The flood wall is primarily along the stretch of road between Liberty Street and the Bob Michel Bridge. It’s the lowest lying portion of Water Street since the reconstruction of the road two years ago.
The elevation of Water street was raised and a brick retaining wall was constructed as part of the Museum Square building project. David Haste manages streets and sewers for Peoria. He says this is also the first time the city has built a flood wall like this and it took about 18 hours:
“We have concrete jersey barriers in the center and on both sides, and on the top we have sandbags. So, it’s weighted down pretty well and we don’t expect any kind of a failure at all, but we will get seepage and that’s really the thing that we’ll have to maintain until the water goes down.”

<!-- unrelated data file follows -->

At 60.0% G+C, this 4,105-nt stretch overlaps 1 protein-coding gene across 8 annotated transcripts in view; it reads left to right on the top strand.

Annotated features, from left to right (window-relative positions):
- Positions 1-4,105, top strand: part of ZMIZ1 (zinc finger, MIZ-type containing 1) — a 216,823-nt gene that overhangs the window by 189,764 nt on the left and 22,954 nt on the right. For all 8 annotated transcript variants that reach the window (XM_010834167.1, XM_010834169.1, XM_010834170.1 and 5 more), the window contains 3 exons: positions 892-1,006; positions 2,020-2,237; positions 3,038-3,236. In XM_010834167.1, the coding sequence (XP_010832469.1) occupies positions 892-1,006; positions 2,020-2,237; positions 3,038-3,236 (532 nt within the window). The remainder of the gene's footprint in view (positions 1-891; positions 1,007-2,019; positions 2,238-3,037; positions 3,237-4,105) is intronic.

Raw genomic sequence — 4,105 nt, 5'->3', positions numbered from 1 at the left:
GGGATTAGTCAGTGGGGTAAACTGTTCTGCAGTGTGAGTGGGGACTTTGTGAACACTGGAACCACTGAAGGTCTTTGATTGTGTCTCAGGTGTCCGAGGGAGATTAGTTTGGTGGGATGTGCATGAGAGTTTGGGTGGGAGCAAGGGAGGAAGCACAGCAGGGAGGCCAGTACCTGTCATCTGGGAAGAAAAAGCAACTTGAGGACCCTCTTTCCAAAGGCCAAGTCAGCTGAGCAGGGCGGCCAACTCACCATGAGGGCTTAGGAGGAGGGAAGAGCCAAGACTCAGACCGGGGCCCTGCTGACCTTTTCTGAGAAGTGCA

The river reached more than 28 feet Sunday. It’s expected to crest Tuesday afternoon at a record breaking 30 feet. Those wanting to see the historic river rise are asked to do so at a safe distance not crossing the yellow tape.
Meanwhile, East Peoria Emergency Management officials say their levee is in good shape. The secondary levees on the North side of Camp Street will likely overflow Monday.
Once the secondary levee is breached in East Peoria, Camp Street is expected to be closed. Camp Street west of River Road was closed Sunday as the river rises about two inches an hour.
East Peoria officials recommend residents be proactive with a plan that includes their pets, and basic supplies. The city also encourages voluntary evacuation, noting if severe flooding occurs, people living in the Richland Farms area and those along the river on Main Street and westward will need to evacuate.
Shelter information and other flood related updates can be found on our website: Peoriapublicradio.org.